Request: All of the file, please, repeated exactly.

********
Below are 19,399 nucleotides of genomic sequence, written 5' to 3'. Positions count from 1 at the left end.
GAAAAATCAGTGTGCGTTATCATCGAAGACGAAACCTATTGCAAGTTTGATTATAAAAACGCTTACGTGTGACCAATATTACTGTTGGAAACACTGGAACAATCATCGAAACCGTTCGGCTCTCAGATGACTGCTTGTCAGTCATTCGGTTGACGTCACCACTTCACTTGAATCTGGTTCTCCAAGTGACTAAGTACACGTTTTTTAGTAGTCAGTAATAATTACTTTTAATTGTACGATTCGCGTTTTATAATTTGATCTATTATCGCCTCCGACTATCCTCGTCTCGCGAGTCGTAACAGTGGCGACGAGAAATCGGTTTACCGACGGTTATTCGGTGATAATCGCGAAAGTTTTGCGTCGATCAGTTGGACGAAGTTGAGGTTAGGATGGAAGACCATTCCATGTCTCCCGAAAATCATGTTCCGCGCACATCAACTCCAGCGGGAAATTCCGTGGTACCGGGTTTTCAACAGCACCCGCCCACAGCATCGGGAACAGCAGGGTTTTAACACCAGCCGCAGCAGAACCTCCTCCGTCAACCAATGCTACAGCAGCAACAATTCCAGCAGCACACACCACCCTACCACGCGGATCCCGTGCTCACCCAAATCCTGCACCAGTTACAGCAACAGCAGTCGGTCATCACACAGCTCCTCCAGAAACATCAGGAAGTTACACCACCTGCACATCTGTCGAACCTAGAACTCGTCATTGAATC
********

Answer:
Below are 19,399 nucleotides of genomic sequence, written 5' to 3'. Positions count from 1 at the left end.
GAAAAATCAGTGTGCGTTATCATCGAAGACGAAACCTATTGCAAGTTTGATTATAAAAACGCTTACGTGTGACCAATATTACTGTTGGAAACACTGGAACAATCATCGAAACCGTTCGGCTCTCAGATGACTGCTTGTCAGTCATTCGGTTGACGTCACCACTTCACTTGAATCTGGTTCTCCAAGTGACTAAGTACACGTTTTTTAGTAGTCAGTAATAATTACTTTTAATTGTACGATTCGCGTTTTATAATTTGATCTATTATCGCCTCCGACTATCCTCGTCTCGCGAGTCGTAACAGTGGCGACGAGAAATCGGTTTACCGACGGTTATTCGGTGATAATCGCGAAAGTTTTGCGTCGATCAGTTGGACGAAGTTGAGGTTAGGATGGAAGACCATTCCATGTCTCCCGAAAATCATGTTCCGCGCACATCAACTCCAGCGGGAAATTCCGTGGTACCGGGTTTTCAACAGCACCCGCCCACAGCATCGGGAACAGCAGGGTTTTAACACCAGCCGCAGCAGAACCTCCTCCGTCAACCAATGCTACAGCAGCAACAATTCCAGCAGCACACACCACCCTACCACGCGGATCCCGTGCTCACCCAAATCCTGCACCAGTTACAGCAACAGCAGTCGGTCATCACACAGCTCCTCCAGAAACATCAGGAAGTTACACCACCTGCACATCTGTCGAACCTAGAACTCGTCATTGAATC